[Bug?] Converting Float to Fraction

Richard A. O'Keefe ok at cs.otago.ac.nz
Tue Feb 25 01:05:02 UTC 2003

```Bill Spight <bspight at pacbell.net> wrote:
Suppose we want to test whether a number is an integer.

As he discovered, "is an integer" is ambiguous.

2 asFraction isInteger is false.

I note that the ANSI standard says in section 5.6.2.15 that
#asFraction "Answer(s) a fraction that reasonably approximates the
receiver.  if the recevier is an integral value, the result may be
<integer>."

So (1) I would have expected 2 asFraction to be 2, not 2/1, and
(2) the answer is only supposed to "reasonably approximate" the
is integral anyway.

2 asFraction reduced isInteger is true.

Fine. The latter looks like our test.

No.  As noted above, (2.00....01 asFraction reduced) could perfectly
well be an integer even though 2.00....01 is not integral.  It so happens
that Squeak has #asApproximateFraction and #asTrueFraction (would be clearer
if named #asExactFraction) and #asFraction calls the latter, but other
Smalltalks may for good reason prefer the former.

However,

2.0 asFraction reduced isInteger

brings up the debugger. The reason is that

2.0 asFraction isInteger

is true. It should be false, right?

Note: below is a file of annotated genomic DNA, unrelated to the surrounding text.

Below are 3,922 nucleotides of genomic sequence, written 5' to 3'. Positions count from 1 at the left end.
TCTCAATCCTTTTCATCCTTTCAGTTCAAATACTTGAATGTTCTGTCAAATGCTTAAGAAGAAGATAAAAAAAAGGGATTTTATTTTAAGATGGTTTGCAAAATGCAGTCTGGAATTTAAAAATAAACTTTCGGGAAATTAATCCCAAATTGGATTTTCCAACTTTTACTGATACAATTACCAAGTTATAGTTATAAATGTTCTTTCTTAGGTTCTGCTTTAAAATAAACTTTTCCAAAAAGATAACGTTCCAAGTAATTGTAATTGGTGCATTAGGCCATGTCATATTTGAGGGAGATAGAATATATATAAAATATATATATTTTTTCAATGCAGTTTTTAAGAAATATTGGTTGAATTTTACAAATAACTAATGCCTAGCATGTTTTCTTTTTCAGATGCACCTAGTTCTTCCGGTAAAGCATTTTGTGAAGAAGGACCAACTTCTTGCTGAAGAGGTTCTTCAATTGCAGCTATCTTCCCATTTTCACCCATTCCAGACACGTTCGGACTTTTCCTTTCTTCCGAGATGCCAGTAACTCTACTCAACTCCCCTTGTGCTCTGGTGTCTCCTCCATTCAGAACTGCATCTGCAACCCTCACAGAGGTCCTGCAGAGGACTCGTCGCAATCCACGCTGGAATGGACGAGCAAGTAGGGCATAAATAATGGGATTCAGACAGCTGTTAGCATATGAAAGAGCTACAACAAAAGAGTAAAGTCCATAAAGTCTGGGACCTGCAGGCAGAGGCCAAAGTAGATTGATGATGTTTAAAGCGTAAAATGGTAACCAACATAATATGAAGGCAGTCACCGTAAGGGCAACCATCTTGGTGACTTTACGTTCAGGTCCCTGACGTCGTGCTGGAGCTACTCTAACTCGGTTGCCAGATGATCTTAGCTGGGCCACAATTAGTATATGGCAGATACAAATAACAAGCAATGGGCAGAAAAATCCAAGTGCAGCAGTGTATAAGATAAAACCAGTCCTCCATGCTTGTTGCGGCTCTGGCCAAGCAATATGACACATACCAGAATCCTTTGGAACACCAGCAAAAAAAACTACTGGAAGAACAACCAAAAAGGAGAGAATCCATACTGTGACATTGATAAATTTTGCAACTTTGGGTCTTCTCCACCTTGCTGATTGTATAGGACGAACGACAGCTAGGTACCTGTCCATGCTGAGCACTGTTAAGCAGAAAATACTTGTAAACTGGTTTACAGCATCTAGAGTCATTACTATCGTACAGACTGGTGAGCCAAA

Nope.  The ANSI standard clearly allows (but does not require) this.

(OTOH, if it should be true, then shouldn't Integer>>asFraction

I would have expected it to.

In ANSI Smalltalk, the simplest way to test whether a number is integral
would seem to be

x fractionPart isZero

This works in Squeak.  Of course it is necessary to probe exceptional cases:

Float infinity fractionPart => 0.0
So Float infinity fractionPart isZero => true

Do we regard infinity as integral or not?  All sufficiently large
floating-point numbers are integral, so I suppose there's a limit
argument that says it should be.  By the way, since we are allow
to ask for (Float infinity), why are we forbidden to get it the
normal IEEE way (1.0/0.0)?

Float nan fractionPart => NaN
So Float nan fractionPart isZero => false

I think it's clear that NaN is not integral, so this is the right result.

Using fractionPart has the advantage of NOT converting floating point numbers
to big fractions; the only intermediate result is just another Float.

```